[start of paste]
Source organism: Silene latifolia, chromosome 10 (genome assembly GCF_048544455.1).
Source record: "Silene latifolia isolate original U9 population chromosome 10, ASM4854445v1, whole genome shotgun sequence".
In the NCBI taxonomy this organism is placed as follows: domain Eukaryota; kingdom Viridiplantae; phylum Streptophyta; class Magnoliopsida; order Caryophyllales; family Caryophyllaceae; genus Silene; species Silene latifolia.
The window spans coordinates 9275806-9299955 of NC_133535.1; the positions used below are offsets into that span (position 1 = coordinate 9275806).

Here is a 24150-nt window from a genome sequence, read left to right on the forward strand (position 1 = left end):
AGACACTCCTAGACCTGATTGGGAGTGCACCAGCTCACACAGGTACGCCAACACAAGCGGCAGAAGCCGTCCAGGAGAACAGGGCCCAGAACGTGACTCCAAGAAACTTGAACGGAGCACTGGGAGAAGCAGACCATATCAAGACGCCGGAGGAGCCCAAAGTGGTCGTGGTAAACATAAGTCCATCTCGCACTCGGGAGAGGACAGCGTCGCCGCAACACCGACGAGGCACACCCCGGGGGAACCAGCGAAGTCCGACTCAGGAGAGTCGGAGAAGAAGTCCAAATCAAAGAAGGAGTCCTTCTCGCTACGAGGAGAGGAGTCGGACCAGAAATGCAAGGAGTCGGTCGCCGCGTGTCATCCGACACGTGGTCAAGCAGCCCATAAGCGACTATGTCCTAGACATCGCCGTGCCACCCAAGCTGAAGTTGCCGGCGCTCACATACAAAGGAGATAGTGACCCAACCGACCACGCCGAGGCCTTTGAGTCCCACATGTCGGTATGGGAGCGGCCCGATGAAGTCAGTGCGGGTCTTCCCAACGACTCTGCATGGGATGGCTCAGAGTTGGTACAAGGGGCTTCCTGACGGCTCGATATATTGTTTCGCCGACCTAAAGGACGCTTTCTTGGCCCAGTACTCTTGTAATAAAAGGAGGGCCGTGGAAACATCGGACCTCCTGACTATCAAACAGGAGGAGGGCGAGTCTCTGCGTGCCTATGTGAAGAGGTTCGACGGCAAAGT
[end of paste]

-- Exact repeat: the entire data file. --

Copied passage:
Source organism: Silene latifolia, chromosome 10 (genome assembly GCF_048544455.1).
Source record: "Silene latifolia isolate original U9 population chromosome 10, ASM4854445v1, whole genome shotgun sequence".
In the NCBI taxonomy this organism is placed as follows: domain Eukaryota; kingdom Viridiplantae; phylum Streptophyta; class Magnoliopsida; order Caryophyllales; family Caryophyllaceae; genus Silene; species Silene latifolia.
The window spans coordinates 9275806-9299955 of NC_133535.1; the positions used below are offsets into that span (position 1 = coordinate 9275806).

Here is a 24150-nt window from a genome sequence, read left to right on the forward strand (position 1 = left end):
AGACACTCCTAGACCTGATTGGGAGTGCACCAGCTCACACAGGTACGCCAACACAAGCGGCAGAAGCCGTCCAGGAGAACAGGGCCCAGAACGTGACTCCAAGAAACTTGAACGGAGCACTGGGAGAAGCAGACCATATCAAGACGCCGGAGGAGCCCAAAGTGGTCGTGGTAAACATAAGTCCATCTCGCACTCGGGAGAGGACAGCGTCGCCGCAACACCGACGAGGCACACCCCGGGGGAACCAGCGAAGTCCGACTCAGGAGAGTCGGAGAAGAAGTCCAAATCAAAGAAGGAGTCCTTCTCGCTACGAGGAGAGGAGTCGGACCAGAAATGCAAGGAGTCGGTCGCCGCGTGTCATCCGACACGTGGTCAAGCAGCCCATAAGCGACTATGTCCTAGACATCGCCGTGCCACCCAAGCTGAAGTTGCCGGCGCTCACATACAAAGGAGATAGTGACCCAACCGACCACGCCGAGGCCTTTGAGTCCCACATGTCGGTATGGGAGCGGCCCGATGAAGTCAGTGCGGGTCTTCCCAACGACTCTGCATGGGATGGCTCAGAGTTGGTACAAGGGGCTTCCTGACGGCTCGATATATTGTTTCGCCGACCTAAAGGACGCTTTCTTGGCCCAGTACTCTTGTAATAAAAGGAGGGCCGTGGAAACATCGGACCTCCTGACTATCAAACAGGAGGAGGGCGAGTCTCTGCGTGCCTATGTGAAGAGGTTCGACGGCAAAGT